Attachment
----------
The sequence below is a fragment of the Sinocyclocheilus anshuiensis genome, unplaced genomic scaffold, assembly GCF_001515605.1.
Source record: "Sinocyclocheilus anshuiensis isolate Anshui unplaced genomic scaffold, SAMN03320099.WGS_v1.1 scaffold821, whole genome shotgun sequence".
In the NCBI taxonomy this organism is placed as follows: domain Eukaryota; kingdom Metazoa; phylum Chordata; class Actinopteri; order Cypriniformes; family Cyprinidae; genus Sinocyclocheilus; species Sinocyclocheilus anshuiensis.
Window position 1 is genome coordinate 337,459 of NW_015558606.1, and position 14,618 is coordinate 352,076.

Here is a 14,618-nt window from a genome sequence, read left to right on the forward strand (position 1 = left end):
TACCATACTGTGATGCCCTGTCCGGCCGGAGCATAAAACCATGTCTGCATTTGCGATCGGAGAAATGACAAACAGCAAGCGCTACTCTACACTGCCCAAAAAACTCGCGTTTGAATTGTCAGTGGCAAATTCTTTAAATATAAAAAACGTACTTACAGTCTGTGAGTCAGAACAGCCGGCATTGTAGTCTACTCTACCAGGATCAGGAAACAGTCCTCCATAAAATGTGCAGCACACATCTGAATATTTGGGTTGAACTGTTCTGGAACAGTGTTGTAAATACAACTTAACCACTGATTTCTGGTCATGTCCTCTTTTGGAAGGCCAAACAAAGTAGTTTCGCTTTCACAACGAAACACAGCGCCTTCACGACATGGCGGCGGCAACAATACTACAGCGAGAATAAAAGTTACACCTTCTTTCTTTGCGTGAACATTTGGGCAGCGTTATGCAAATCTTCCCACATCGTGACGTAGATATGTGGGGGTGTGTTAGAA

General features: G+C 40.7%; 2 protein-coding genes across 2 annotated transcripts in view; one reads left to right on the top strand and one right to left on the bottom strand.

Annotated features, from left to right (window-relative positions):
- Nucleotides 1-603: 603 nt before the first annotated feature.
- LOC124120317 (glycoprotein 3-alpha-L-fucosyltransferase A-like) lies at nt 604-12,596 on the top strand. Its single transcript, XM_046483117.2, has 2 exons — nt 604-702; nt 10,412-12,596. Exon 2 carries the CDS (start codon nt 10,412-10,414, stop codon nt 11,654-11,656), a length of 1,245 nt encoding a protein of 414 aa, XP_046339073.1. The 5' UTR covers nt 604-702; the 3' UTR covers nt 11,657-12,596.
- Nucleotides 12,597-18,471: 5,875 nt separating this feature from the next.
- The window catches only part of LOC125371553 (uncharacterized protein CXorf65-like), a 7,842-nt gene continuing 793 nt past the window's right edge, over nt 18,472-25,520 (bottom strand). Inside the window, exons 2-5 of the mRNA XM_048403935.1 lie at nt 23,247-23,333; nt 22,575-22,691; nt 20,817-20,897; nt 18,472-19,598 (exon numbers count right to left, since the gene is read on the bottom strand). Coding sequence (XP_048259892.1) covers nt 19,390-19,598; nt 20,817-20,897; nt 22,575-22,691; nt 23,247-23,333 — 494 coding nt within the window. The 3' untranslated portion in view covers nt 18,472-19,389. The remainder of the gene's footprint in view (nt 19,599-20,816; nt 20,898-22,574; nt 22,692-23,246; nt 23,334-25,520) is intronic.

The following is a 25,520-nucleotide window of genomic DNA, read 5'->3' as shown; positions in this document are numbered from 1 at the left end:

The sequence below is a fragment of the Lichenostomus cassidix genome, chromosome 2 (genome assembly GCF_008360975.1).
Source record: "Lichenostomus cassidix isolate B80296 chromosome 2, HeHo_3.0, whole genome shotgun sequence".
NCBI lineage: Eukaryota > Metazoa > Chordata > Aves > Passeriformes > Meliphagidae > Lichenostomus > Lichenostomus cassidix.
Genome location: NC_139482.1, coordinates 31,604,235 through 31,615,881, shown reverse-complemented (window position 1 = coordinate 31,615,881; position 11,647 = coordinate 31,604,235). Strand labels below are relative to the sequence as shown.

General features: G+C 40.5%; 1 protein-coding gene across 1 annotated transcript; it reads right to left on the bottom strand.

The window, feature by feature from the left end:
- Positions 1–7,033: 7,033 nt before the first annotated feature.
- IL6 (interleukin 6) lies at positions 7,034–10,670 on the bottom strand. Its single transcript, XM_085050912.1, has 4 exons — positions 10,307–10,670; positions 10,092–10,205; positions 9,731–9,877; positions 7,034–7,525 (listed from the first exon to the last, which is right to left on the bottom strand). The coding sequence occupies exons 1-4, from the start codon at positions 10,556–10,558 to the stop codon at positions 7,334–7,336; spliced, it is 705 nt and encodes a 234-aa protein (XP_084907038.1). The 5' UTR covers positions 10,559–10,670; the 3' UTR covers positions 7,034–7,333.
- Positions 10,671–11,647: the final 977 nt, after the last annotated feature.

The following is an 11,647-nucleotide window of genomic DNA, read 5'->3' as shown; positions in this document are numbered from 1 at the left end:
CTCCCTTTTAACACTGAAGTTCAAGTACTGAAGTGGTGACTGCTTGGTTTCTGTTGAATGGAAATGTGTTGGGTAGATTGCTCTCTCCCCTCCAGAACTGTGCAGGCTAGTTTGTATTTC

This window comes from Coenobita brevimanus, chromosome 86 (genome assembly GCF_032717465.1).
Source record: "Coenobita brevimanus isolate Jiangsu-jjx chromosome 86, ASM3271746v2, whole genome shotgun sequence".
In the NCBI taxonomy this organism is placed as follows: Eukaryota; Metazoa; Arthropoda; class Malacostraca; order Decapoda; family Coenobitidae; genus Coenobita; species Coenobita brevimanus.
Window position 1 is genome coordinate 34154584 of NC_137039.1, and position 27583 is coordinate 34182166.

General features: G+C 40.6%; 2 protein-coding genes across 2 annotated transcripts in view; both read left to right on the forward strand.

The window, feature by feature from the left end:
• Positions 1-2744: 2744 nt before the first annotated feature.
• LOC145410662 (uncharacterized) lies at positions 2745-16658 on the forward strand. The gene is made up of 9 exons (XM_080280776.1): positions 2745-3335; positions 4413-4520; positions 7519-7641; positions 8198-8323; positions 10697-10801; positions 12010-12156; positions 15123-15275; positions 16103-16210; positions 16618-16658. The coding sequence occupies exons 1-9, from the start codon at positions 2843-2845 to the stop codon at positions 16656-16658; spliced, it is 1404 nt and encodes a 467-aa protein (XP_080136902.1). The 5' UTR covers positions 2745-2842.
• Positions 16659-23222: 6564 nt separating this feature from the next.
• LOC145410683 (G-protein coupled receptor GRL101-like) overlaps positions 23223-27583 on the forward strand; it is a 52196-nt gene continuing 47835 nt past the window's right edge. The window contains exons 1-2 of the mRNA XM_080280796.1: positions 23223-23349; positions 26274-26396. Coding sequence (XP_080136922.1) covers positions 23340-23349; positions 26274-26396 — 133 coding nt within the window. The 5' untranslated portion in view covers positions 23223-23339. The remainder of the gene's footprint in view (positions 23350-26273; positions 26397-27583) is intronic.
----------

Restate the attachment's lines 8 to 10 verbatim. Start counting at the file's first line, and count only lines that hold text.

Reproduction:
Annotated features, from left to right (window-relative positions):
- Nucleotides 1-603: 603 nt before the first annotated feature.
- LOC124120317 (glycoprotein 3-alpha-L-fucosyltransferase A-like) lies at nt 604-12,596 on the top strand. Its single transcript, XM_046483117.2, has 2 exons — nt 604-702; nt 10,412-12,596. Exon 2 carries the CDS (start codon nt 10,412-10,414, stop codon nt 11,654-11,656), a length of 1,245 nt encoding a protein of 414 aa, XP_046339073.1. The 5' UTR covers nt 604-702; the 3' UTR covers nt 11,657-12,596.